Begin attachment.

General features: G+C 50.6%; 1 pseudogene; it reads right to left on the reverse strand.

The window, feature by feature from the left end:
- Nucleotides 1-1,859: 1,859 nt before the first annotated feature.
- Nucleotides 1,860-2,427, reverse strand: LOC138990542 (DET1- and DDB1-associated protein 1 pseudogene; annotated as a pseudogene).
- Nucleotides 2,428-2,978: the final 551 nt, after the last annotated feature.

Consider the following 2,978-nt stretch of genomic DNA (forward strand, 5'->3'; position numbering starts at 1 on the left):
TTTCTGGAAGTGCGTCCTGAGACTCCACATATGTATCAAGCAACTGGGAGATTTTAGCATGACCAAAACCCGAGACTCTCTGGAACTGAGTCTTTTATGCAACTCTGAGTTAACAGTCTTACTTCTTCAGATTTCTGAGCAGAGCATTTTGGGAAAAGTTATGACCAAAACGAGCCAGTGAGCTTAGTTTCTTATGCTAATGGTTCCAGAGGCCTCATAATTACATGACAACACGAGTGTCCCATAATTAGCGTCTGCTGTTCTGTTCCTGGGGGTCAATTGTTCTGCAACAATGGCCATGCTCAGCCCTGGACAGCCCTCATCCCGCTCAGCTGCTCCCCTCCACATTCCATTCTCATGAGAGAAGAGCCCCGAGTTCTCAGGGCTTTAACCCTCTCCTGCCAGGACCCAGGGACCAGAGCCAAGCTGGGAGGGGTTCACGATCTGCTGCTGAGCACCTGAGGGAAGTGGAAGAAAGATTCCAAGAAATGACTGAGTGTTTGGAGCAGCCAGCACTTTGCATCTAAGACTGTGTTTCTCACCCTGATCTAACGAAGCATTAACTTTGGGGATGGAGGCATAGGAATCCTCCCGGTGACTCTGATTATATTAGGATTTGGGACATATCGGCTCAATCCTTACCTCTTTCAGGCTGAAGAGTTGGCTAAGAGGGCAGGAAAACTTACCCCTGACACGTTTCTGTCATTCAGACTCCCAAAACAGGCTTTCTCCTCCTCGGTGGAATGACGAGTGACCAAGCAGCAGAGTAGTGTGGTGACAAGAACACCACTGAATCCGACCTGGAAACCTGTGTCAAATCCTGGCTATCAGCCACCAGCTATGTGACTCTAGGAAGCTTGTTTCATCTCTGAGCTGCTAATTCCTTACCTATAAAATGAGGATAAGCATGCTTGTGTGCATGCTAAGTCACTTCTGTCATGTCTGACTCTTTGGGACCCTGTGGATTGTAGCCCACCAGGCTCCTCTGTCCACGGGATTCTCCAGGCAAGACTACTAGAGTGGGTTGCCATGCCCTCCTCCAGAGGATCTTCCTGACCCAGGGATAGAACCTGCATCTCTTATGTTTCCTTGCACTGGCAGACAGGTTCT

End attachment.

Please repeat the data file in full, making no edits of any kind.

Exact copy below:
General features: G+C 50.6%; 1 pseudogene; it reads right to left on the reverse strand.

The window, feature by feature from the left end:
- Nucleotides 1-1,859: 1,859 nt before the first annotated feature.
- Nucleotides 1,860-2,427, reverse strand: LOC138990542 (DET1- and DDB1-associated protein 1 pseudogene; annotated as a pseudogene).
- Nucleotides 2,428-2,978: the final 551 nt, after the last annotated feature.

Consider the following 2,978-nt stretch of genomic DNA (forward strand, 5'->3'; position numbering starts at 1 on the left):
TTTCTGGAAGTGCGTCCTGAGACTCCACATATGTATCAAGCAACTGGGAGATTTTAGCATGACCAAAACCCGAGACTCTCTGGAACTGAGTCTTTTATGCAACTCTGAGTTAACAGTCTTACTTCTTCAGATTTCTGAGCAGAGCATTTTGGGAAAAGTTATGACCAAAACGAGCCAGTGAGCTTAGTTTCTTATGCTAATGGTTCCAGAGGCCTCATAATTACATGACAACACGAGTGTCCCATAATTAGCGTCTGCTGTTCTGTTCCTGGGGGTCAATTGTTCTGCAACAATGGCCATGCTCAGCCCTGGACAGCCCTCATCCCGCTCAGCTGCTCCCCTCCACATTCCATTCTCATGAGAGAAGAGCCCCGAGTTCTCAGGGCTTTAACCCTCTCCTGCCAGGACCCAGGGACCAGAGCCAAGCTGGGAGGGGTTCACGATCTGCTGCTGAGCACCTGAGGGAAGTGGAAGAAAGATTCCAAGAAATGACTGAGTGTTTGGAGCAGCCAGCACTTTGCATCTAAGACTGTGTTTCTCACCCTGATCTAACGAAGCATTAACTTTGGGGATGGAGGCATAGGAATCCTCCCGGTGACTCTGATTATATTAGGATTTGGGACATATCGGCTCAATCCTTACCTCTTTCAGGCTGAAGAGTTGGCTAAGAGGGCAGGAAAACTTACCCCTGACACGTTTCTGTCATTCAGACTCCCAAAACAGGCTTTCTCCTCCTCGGTGGAATGACGAGTGACCAAGCAGCAGAGTAGTGTGGTGACAAGAACACCACTGAATCCGACCTGGAAACCTGTGTCAAATCCTGGCTATCAGCCACCAGCTATGTGACTCTAGGAAGCTTGTTTCATCTCTGAGCTGCTAATTCCTTACCTATAAAATGAGGATAAGCATGCTTGTGTGCATGCTAAGTCACTTCTGTCATGTCTGACTCTTTGGGACCCTGTGGATTGTAGCCCACCAGGCTCCTCTGTCCACGGGATTCTCCAGGCAAGACTACTAGAGTGGGTTGCCATGCCCTCCTCCAGAGGATCTTCCTGACCCAGGGATAGAACCTGCATCTCTTATGTTTCCTTGCACTGGCAGACAGGTTCT